The bombs that fell on Pearl Harbor did more than destroy America’s battleship navy; they put an end to an era of American history and blew open a new one. Richard Ketchum’s fascinating survey of what happened on December 7, 1941, begins not in Hawaii but in a sleeping Washington, D.C., and follows the long day as it unfolded for a score of Americans whose lives it would forever change, from college students to President Roosevelt.
A year ago Americans were watching a presidential campaign in which two perfectly sturdy contenders—one a war hero—had to go through increasingly grotesque postures to show they were tough as hell. When did Americans get the idea that their Chief Executive had to be as macho as John Wayne? Bruce Curtis goes to the historical record and finds that the posturing began at least a century before the Duke was born.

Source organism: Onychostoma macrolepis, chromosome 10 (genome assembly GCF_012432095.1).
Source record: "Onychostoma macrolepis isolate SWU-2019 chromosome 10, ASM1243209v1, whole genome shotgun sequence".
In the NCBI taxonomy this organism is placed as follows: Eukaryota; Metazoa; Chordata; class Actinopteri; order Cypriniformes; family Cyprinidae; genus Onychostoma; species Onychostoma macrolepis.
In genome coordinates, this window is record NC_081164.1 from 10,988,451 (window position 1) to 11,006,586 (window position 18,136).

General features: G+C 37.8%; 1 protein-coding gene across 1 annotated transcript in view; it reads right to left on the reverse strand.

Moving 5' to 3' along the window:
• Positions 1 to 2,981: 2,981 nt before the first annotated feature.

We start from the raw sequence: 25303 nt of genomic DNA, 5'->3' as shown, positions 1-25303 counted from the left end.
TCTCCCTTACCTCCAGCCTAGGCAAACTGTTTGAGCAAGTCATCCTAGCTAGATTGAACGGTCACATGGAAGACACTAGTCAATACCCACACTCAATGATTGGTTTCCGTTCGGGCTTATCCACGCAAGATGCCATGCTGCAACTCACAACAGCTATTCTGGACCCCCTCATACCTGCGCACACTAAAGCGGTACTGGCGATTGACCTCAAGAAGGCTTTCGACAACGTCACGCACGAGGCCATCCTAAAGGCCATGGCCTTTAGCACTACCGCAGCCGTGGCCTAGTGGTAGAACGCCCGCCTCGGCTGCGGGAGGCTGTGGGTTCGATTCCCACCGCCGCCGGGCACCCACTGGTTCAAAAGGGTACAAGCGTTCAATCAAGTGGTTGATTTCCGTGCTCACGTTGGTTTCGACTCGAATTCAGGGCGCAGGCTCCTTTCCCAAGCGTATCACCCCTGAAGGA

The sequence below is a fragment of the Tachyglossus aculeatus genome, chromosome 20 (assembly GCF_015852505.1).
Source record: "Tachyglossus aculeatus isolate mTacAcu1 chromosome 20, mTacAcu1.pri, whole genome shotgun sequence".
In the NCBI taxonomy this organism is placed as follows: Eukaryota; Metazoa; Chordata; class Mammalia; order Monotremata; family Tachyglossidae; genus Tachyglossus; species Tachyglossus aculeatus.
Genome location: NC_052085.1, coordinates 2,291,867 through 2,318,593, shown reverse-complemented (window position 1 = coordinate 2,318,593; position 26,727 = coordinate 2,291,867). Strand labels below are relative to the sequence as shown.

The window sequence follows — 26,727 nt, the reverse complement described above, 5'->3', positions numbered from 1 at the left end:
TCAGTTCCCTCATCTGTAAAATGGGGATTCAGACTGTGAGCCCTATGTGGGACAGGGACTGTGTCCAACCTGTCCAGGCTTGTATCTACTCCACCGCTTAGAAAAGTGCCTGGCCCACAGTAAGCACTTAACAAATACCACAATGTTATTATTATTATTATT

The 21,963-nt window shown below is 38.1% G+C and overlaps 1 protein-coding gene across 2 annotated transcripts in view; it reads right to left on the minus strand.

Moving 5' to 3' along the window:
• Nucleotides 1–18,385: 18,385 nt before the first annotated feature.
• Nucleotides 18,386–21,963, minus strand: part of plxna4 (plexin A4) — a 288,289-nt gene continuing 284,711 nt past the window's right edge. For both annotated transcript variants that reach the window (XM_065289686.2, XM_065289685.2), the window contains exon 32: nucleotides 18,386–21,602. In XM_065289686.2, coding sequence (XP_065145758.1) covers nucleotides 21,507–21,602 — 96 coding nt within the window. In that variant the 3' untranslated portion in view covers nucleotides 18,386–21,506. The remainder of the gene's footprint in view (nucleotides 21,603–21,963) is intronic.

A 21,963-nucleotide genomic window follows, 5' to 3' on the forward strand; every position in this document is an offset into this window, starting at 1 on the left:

Justin Kaplan looks at the book that many regard as Mark Twain’s lighthearted historical fable and finds it a tormented indictment of the Industrial Revolution in particular and the human race in general.
Humble tintypes provide an eloquent portrait of working America a century ago … the latest in our series on American house styles: the Gothic Revival … and, in keeping with the bounty of the Thanksgiving season, more.